The climate of the Arctic is changing faster than that almost anywhere else on Earth, warming at a rate of twice the global average. This warming is accompanied by a rapid melting of the sea ice – 2007 saw a record minimum in summer ice extent, and the years since have seen the 2nd and 3rd lowest summer ice extents on record – and a thinning of the ice that remains from year to year. The strong warming in the Arctic is due to several positive feedback processes, including a sea-ice albedo feedback (warmer conditions melt ice, lowering the average reflectivity of the mixed ice/ocean surface and thus absorbing more solar radiation, leading to increased ice melt and further lowering of the albedo) and several cloud feedbacks.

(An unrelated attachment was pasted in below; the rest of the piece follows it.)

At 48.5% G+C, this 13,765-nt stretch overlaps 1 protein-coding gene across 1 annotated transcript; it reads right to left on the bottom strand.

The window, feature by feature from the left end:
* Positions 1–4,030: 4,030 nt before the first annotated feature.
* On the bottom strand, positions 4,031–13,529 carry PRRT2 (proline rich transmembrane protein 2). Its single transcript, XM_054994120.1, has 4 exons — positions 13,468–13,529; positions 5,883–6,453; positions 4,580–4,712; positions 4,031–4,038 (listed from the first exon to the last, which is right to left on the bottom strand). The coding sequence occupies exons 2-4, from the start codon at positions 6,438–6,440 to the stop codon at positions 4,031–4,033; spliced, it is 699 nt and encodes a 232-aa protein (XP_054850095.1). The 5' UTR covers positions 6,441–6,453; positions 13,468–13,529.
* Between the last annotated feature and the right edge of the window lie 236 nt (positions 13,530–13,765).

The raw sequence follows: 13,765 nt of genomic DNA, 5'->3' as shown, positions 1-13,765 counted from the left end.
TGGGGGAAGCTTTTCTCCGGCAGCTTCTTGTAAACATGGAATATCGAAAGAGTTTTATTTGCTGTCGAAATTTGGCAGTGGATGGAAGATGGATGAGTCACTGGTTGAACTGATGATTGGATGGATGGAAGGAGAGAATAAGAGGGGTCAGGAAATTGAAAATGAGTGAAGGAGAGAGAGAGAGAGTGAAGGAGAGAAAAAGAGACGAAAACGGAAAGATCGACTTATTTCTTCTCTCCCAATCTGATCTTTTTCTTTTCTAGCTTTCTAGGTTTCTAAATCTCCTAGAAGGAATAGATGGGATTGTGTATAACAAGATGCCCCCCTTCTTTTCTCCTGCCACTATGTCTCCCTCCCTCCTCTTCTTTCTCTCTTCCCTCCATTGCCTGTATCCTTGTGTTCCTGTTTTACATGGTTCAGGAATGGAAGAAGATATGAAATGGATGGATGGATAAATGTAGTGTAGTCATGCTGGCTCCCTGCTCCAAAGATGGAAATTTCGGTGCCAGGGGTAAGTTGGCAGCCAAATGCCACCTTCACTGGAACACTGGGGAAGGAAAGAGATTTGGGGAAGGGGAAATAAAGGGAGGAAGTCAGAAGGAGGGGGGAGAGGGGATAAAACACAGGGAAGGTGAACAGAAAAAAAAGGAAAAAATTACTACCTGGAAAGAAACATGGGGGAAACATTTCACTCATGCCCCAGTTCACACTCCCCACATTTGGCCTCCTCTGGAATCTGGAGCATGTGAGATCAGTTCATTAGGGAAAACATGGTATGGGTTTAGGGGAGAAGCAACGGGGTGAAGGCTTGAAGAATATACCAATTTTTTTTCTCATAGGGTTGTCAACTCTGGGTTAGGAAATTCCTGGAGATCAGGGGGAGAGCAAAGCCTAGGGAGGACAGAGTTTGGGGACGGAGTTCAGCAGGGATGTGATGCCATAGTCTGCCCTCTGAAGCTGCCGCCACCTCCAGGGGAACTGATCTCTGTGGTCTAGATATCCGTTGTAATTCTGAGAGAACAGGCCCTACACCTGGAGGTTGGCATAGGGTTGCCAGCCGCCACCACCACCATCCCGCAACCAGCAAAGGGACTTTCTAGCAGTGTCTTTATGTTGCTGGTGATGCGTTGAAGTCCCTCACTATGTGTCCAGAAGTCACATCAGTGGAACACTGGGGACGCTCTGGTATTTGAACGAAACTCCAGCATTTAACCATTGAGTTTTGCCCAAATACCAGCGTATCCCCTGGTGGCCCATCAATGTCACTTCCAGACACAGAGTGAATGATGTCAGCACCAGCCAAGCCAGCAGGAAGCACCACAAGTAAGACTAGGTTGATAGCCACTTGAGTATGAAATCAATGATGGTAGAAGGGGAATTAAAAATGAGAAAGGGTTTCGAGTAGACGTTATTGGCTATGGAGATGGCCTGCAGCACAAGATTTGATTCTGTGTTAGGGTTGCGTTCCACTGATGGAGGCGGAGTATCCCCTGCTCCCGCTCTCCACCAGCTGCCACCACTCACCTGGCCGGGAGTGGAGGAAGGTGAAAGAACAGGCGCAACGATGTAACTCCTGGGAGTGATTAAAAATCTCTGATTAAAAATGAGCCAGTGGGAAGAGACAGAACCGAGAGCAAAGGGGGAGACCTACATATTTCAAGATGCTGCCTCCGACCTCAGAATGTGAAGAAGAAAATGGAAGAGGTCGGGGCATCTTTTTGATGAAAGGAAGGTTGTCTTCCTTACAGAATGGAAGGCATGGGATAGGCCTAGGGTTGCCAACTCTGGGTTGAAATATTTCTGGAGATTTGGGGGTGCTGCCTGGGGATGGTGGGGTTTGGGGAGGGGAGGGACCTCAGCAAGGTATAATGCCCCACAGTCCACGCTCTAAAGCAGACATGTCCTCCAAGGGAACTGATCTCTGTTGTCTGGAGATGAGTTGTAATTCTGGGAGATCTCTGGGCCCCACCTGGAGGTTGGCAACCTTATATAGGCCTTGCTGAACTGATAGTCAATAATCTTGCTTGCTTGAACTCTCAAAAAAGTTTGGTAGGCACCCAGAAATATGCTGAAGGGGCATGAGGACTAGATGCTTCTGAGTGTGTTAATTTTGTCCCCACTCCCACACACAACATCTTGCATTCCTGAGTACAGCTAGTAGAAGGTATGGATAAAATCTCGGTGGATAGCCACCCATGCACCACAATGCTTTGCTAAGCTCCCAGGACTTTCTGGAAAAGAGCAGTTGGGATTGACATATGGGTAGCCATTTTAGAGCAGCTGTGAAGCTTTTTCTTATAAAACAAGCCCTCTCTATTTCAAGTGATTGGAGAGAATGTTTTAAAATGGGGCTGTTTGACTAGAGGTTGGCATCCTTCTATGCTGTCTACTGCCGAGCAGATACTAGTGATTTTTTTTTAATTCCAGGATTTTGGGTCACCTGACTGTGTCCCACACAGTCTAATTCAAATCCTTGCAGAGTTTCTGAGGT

Over most of the globe low clouds act to cool the surface since they reflect sunlight; over the arctic the highly reflective ice surface reduces the significance of cloud reflectivity, and the absorption of infrared radiation by cloud water droplets becomes the dominant effect – this acts to trap heat below cloud, warming the surface. Although climate models generally show a strong greenhouse warming effect in the Arctic, they also disagree with each other more in the Arctic than anywhere else, producing a wider range of possible future climate conditions. The models also tend not to be able to reproduce current Arctic climate conditions very accurately. This large uncertainty in models of the Arctic climate results primarily from poor representation of physical processes within the models, and some unique and particularly challenging conditions. The largest single source of uncertainty is the representation of clouds. The models use simple representations of cloud properties that were developed from observations in mid latitude or tropical cloud systems – very different conditions from those that exist in the Arctic. This project will make airborne in situ measurements of cloud microphysical properties, the vertical structure of the boundary layer and aerosol properties, and the fluxes of solar and infra red radiation above, below, and within cloud. It will also measure the production rates and properties of aerosol at the surface and their variability with season and extent of sea ice cover. These measurements will be used, along with a range of numerical models of aerosol and cloud processes, and atmospheric dynamics to evaluate the interactions between sea ice extent, aerosol production and cloud properties. New and improved descriptions of these processes suitable for use within climate models will be developed, tested, and implemented within the MetOffice climate model HadGEM. The ability of the current MetOffice models to reproduce the observed Arctic cloud and boundary layer properties will be tested, and the impact of the new parameterization schemes evaluated. Finally we will undertake a series of climate simulations to examine how future climate will evolve, and the feedbacks between warming of the Arctic, melting of sea ice, production of aerosol, and the properties of clouds evaluated.